Also, you don’t have to increase the amount of time you spend on your language learning. Do it only if and when you feel ready.

5 minutes every day spent learning few new words in context or talking to yourself in the language you’re learning  is perfectly fine too.

If you mange to do more, that’s a bonus that you can reward yourself for.

The bottom line is: Quality is more important than quantity.

Strategy 2 – Make yourself happy

Meditation is rewarding in itself. After everytime I do it, I feel very calm and content.

What makes me keep at it is the feeling of calm and happines I receive during and after a session.

A language learning session can make you happy too.

Ask yourself: how can I make my language learning more enjoyable and entertaining?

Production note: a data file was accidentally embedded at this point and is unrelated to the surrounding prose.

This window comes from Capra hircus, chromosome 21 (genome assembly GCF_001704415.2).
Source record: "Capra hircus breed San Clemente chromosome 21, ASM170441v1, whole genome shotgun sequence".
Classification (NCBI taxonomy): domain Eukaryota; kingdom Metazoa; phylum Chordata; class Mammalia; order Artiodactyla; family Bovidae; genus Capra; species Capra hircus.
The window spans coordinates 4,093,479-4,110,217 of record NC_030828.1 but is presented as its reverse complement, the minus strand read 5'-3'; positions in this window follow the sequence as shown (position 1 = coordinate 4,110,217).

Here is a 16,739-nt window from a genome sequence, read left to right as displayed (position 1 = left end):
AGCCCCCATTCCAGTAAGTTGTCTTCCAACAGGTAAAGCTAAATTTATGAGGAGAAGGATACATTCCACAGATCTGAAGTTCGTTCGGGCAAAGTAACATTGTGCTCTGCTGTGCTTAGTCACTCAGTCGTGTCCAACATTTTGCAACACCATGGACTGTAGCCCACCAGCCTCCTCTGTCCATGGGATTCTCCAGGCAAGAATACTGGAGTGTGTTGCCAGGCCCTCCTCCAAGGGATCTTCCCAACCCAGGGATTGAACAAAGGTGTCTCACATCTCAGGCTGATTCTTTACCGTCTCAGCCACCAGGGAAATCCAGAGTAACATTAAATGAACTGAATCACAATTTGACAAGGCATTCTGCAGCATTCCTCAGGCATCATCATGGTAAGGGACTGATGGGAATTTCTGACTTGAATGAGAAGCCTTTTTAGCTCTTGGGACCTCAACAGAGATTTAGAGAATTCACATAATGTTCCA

One way could be reward yourself. Or choose specific activities you enjoy most doing to be done at the end or the beginning of your learning session.

Language Learning should never be a pain. It should  make you happy. Only in this way, you’ll want to keep it up.

Strategy 3 – Keep in mind your “why”

I have talked about this too in my article “Six tips to make Your Learning Routine Stick”, but I want to reiterate it here because it’s super important.

Your reason for learning a language needs to be clear and compelling. Very compelling!

It’s not cheesy. It’s just the truth.

When someone starts my Personal Learning Programme, I go through a specific process to help them to capture their motivation to learn a language.

Once they found it, they write it down. They remind themselves of their vision and what they want to achieve before starting  every learning sessions.